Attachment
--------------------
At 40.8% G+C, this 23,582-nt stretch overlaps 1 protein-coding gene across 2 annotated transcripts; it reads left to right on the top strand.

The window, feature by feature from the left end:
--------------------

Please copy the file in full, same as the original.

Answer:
At 40.8% G+C, this 23,582-nt stretch overlaps 1 protein-coding gene across 2 annotated transcripts; it reads left to right on the top strand.

The window, feature by feature from the left end: